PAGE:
The low-fuel warning light for the low-wing tank may illuminate
regardless of fuel state.
To recover from the slip, smoothly roll the wings towards level while reducing rudder
pressure. Remember, the slip must be taken out with enough altitude remaining to
slow the rate of descent and ensure positive control of the aircraft during the final
moments of any maneuver in which it is used.
Improper application of rudder, resulting in a skid.
Poor airspeed control. Remember, nose attitude still controls airspeed.
Not varying angle of bank or rudder pressure to maintain desired track over ground.
Rough entry and recovery control applications.
Description. Aggravate a stall until the aircraft begins a nose low autorotation.
Concentrate on cockpit indications during the spin. Once spin indications have been verified,
execute recovery procedure. When rotation stops and assured of flying speed, commence a
General. Spins are taught primarily to increase your confidence in yourself and the aircraft
and improve your orientation in unusual attitudes. In this respect, spins are an excellent
introduction to aerobatics. Practice them to the left and right. A spin is very easy to perform and
recovery can be just as easily effected. This maneuver places no excessive loads or stresses on
the aircraft when properly executed.
We practice spins for the same reason we practice stalls. Stalls and spins are not normal flight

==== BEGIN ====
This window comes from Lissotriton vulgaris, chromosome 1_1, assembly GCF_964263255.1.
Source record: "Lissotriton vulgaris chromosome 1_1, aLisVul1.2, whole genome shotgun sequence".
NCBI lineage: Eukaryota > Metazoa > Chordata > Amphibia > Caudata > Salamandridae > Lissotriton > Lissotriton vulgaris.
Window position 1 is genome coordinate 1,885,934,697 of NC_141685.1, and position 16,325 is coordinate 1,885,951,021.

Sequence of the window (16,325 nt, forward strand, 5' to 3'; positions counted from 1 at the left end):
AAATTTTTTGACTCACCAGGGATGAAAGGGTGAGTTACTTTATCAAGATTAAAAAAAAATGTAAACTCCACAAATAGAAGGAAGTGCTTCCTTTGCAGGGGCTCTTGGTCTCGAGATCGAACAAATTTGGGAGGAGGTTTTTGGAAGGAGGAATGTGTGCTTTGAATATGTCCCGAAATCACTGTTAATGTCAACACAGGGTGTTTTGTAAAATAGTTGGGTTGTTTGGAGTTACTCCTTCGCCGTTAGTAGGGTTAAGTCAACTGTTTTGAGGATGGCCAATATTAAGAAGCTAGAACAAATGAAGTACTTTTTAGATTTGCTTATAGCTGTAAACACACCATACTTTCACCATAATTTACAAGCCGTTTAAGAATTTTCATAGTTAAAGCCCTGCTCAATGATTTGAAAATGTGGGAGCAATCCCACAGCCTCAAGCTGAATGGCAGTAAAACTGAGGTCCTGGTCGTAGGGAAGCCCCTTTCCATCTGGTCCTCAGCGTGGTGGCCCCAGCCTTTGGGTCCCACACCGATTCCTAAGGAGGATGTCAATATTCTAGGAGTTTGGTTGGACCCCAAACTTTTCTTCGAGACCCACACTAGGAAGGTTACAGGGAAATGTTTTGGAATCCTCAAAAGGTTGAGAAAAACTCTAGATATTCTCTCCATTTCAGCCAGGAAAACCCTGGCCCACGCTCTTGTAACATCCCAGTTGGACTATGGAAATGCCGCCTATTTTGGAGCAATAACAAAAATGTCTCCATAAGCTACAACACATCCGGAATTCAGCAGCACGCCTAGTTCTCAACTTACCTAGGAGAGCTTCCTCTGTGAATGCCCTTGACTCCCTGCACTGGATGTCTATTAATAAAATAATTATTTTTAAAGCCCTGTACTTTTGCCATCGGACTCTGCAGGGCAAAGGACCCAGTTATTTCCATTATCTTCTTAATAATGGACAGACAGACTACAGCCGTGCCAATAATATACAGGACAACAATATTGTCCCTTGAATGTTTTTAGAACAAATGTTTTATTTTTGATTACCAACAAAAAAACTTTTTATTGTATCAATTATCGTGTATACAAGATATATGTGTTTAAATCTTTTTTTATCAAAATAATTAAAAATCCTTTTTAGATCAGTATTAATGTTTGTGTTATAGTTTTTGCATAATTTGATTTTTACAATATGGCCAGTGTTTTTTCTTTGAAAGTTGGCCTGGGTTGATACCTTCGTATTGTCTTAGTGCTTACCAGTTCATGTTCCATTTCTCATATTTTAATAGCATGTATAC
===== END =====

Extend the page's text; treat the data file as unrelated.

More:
maneuvers, but they can occur during flight and only through practice can they be recognized
rapidly, and recovered from instinctively and reflexively by making the mechanical flight control
inputs necessary for recovery.
Spins are generally performed only for air shows and training, but in WWI spins were used to
descend through a cloud layer safely. With no flight instruments, early aviators who tried to fly
through the clouds could easily get vertigo and enter a spiral dive with rapidly increasing
airspeed that (when exceeding Vne) resulted in destruction of the plane and the aviator. A
solution was to enter a spin, descend down through the clouds, and hope you had enough altitude
and visibility after breaking out to recover safely. With technology and instrumentation, this
maneuver was no longer needed to descend through a cloud layer.
An airplane is a compromise between stability and maneuverability. Modern civilian general
aviation and transport planes are designed with stability in mind, and although not spin-proof, are
usually difficult to spin and even very few modern trainers are certified for spins. Military
6-30 FLIGHT PROCEDURES